Hazards of Smoking
April 30, 2018
Hazards of Smoking
What are the risks of smoking?
Cigarette smoking is the greatest cause of preventable deaths in the US. On average, people who smoke die 5 to 10 years earlier than people who don’t smoke.
Smoking increases the risk of many health problems:
- lung cancer (Most people who have lung cancer are smokers or people who live with smokers.)
- other lung diseases, such as emphysema
- heart disease
- hip fractures
- cervical cancer
- bladder cancer
Smoking can make sleep disorders worse. Smokers also tend to get colds and other respiratory infections more often.
Smoking is especially harmful if you have:
- lung disease, such as asthma
- heart or blood vessel disease
- high blood pressure
- high cholesterol
- a family history of these problems.
Smoking affects pregnant women and their unborn children. If you smoke while you are pregnant:
- You have a greater risk of losing your baby during pregnancy.
- Your baby may have a low birth weight.
- Your baby may have trouble breathing at birth.
- Your child may have more respiratory infections, ear infections, and asthma.
- Your baby has a greater risk of dying from SIDS (sudden infant death syndrome).
The more cigarettes you smoke each day, the greater your risk of disease. Switching from cigarettes to a pipe or cigars may not lessen the risk of disease if you continue to inhale the smoke. Cigar and pipe smokers are at the same risk for cancers of the mouth, lip, larynx, and esophagus as cigarette smokers. Fortunately, if you stop smoking, many of these risks decrease.
What are the risks of smoking to nonsmokers?
Exposure to tobacco smoke is dangerous to children and other nonsmokers.
The term secondhand smoke is used for smoke breathed by nonsmokers. It is a mixture of the smoke given off by the burning end of a cigarette, pipe, or cigar and the smoke exhaled from the lungs of smokers. Being near someone who is smoking is called passive smoking. If you are regularly around someone who smokes at least a few cigarettes a day, your risks of medical problems are similar to the increased risks for smokers. A nonsmoker in a very smoky room for 1 hour with several smokers inhales as many bad chemicals as someone who has smoked 10 or more cigarettes.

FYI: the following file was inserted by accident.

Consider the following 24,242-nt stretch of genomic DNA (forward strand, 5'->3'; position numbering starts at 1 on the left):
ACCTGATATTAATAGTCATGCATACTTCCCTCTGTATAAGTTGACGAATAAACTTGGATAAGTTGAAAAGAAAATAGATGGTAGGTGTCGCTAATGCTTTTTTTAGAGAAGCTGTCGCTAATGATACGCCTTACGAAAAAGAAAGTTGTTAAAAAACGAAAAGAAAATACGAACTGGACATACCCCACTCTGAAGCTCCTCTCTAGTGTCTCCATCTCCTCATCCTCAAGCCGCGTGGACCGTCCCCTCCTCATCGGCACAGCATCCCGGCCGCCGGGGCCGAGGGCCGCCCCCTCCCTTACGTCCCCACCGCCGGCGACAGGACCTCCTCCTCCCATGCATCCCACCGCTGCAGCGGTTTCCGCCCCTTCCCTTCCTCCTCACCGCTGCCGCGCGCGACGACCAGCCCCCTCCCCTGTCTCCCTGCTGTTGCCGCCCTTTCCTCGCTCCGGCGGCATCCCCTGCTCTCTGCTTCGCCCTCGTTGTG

Recent research suggests possible links between mothers who smoke and attention-deficit disorder (ADHD) in their children. And there is a greater chance that children of smokers will become smokers themselves.
Adult Health Advisor 2006.4; Copyright © 2006 McKesson Corporation and/or one of its subsidiaries. All Rights Reserved. Developed by Phyllis G. Cooper, RN, MN, and McKesson Provider Technologies. This content is reviewed periodically and is subject to change as new health information becomes available. The information is intended to inform and educate and is not a replacement for medical evaluation, advice, diagnosis or treatment by a healthcare professional.